[Jane Hamsher at firedoglake makes the excellent point that Fitzgerald, in his letter to Libby's attorney Tate, only mentions Libby's testimony about July talks. Odds that Libby mentioned a June chat? Negligible. More about Ms. Hamsher in an UPDATE.]
Fitzgerald had previously subpoenaed the White House phone logs - could it be that that call was not noted there? Maybe - Cooper's call to Rove apparently slipped through this system as well (by the subtle ploy of calling the main switchboard and being reconnected there to Libby. Whose job it it to log the redirected calls, which must occur all the time?). IF that is what happened, I could see where Fitzgerald might find these errors to be troubling, although we don't have any real idea how fool-proof the White House call-logging systems actually is (has anyone performed and published any sort of "Call Capture" evaluation and determined an "Overlooked" rate?)
On the other hand, Fitzgerald had also asked for the White House Iraq Group contacts, but for the "wrong" dates:
The subpoenas also seek documents from July 6 to July 30 relating to the White House Iraq Group, a group of communications, political, national security and legislative aides who met weekly in the Situation Room.
And why is Ms. First Amendment all talkative suddenly? Shouldn't she hold out for a new subpoena, and a chance to go back to jail? Or is she facing a legal threat herself?
Let's add that the theory that Miller was protecting Libby, even though Libby had "waived" confidentiality, goes up a point or two. The notion - Ms. Miller knew she had talked to Libby about Wilson in June. She took one look at the subpoena, and inferred that Fitzgerald did not know about the chat because Libby had not mentioned it. She then surmised that, regardless of the original waiver, her full and complete testimony could cause problems for Libby.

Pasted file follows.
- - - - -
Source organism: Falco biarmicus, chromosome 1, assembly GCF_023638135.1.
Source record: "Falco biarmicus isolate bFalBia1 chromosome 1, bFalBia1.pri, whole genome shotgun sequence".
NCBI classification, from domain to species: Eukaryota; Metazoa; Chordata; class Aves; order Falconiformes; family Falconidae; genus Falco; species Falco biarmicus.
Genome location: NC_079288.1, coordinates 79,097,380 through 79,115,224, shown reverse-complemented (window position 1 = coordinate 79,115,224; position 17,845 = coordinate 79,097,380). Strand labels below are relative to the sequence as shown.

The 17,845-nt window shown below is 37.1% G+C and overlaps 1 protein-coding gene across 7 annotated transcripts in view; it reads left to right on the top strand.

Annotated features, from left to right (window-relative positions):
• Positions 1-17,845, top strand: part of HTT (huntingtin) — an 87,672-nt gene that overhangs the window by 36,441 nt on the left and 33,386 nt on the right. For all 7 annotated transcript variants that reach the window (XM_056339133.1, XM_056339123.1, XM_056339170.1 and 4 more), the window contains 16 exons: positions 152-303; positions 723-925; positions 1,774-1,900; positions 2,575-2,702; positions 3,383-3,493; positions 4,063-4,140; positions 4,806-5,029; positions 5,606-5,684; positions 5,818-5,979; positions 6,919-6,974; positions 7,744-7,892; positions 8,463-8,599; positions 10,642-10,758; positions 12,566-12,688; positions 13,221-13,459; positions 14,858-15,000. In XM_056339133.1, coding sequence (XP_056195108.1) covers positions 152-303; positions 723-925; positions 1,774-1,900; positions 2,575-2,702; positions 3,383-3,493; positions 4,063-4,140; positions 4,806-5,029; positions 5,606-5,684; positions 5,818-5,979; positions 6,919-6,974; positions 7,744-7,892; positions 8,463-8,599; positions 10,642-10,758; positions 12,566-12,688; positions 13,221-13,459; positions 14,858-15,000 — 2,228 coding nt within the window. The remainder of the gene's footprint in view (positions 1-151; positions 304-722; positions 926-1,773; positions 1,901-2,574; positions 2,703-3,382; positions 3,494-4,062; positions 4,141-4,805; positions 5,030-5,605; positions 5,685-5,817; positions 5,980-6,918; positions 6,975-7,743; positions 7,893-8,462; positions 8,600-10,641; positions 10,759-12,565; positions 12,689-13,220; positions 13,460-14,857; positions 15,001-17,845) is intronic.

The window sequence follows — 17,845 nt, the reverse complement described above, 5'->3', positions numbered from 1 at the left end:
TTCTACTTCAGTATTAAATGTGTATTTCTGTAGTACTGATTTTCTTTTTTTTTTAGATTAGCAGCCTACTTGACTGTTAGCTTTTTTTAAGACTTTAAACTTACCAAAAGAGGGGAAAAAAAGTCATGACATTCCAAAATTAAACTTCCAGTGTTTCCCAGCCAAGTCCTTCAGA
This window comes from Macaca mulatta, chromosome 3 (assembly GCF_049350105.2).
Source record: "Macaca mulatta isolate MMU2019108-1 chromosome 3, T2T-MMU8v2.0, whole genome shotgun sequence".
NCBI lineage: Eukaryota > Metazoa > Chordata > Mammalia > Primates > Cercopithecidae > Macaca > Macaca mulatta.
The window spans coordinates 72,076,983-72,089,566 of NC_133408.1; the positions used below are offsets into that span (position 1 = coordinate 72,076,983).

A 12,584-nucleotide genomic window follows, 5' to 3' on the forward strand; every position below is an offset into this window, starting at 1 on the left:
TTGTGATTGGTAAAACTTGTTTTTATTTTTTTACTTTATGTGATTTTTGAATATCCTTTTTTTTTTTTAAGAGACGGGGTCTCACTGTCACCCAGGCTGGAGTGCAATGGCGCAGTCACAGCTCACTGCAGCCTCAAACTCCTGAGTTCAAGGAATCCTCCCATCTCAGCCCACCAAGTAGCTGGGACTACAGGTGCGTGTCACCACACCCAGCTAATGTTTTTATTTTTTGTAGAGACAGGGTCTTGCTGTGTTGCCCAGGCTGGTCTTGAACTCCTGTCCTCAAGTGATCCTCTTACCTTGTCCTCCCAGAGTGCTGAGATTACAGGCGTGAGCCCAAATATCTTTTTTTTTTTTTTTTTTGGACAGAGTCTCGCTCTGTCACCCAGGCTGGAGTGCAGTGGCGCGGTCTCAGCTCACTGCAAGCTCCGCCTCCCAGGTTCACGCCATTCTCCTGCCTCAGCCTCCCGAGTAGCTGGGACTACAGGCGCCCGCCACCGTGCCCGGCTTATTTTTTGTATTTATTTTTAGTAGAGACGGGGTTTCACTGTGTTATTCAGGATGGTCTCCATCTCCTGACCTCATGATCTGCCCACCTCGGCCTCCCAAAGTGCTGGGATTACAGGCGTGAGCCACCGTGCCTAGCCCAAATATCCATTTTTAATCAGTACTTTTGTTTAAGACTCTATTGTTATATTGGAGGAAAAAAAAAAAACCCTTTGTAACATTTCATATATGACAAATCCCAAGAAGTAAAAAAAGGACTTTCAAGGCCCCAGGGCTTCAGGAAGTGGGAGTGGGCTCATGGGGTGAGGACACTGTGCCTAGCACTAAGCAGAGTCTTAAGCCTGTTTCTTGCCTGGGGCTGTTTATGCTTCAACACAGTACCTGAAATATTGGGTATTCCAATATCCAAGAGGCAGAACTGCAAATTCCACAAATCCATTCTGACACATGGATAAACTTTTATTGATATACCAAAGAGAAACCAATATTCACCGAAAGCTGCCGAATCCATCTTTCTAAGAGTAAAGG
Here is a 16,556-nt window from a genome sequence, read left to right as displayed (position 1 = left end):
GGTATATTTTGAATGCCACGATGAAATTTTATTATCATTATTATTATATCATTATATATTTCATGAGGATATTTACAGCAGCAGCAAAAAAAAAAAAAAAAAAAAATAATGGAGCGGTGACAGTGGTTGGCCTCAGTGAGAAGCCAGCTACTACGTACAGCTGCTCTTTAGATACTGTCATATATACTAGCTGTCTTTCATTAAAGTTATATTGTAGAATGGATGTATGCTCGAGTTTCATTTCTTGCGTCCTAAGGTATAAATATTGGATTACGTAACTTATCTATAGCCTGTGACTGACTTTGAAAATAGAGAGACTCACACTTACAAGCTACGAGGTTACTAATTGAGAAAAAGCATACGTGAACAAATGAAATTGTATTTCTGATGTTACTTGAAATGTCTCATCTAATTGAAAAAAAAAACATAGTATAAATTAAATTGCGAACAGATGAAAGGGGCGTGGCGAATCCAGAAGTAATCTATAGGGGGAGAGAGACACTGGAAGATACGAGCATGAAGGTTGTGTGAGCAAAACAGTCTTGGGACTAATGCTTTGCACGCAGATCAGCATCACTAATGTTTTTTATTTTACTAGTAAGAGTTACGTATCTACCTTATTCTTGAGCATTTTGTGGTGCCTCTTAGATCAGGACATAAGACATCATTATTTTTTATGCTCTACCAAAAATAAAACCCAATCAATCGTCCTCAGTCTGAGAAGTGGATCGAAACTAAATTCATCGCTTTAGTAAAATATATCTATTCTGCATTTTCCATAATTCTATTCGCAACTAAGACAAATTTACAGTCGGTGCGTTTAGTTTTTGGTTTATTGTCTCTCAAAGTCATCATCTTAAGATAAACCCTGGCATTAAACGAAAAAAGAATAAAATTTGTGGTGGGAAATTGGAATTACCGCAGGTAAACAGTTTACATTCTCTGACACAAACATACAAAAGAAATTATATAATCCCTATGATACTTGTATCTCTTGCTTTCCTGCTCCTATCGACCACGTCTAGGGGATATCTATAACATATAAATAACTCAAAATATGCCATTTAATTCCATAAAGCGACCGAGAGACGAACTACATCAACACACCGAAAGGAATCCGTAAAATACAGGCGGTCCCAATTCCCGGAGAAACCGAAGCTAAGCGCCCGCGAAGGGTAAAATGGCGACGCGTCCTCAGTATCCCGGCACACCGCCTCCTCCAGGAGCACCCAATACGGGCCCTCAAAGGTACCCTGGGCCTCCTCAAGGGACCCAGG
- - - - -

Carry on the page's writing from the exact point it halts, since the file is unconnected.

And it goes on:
This seems like a terrible time for Libby to be surprising Fitzgerald with new, relevant testimony.
STRAY THOUGHT: Regarding the rumor of twenty-two indictments: IF Fitzgerald has decided that any talk about the Wilson trip, not just talk about his wife, was a leak of classified info (which it was), then the list of possible suspects widens enormously - anyone who talked to a reporter about the Wilson trip committed a crime, whether they mentioned the wife or not.
Would the indictments look silly, since Tenet effectively de-classified the trip with his July 11 statement? Maybe, but they might be useful bargaining chips.
UPDATE: Jane Hamsher of firedoglake thinks Fitzgerald baited a mousetrap and caught Judy Miller. My can't-do-it-justice summary is that Fitzgerald knew about the June 25 chat and has ensnared Miller in a perjury rap.
Mark Kleiman summarizes the theory, and, in his second UPDATE, leans towards Jeralyn Merritt of TalkLeft in minimizing Ms. Miller's new legal problems. Put me with TalkLeft - I think that if Fitzgerald had evidence of a June talk, he would have been obliged to mention it in the subpoena. My tip to Dems - focus on Libby's problems.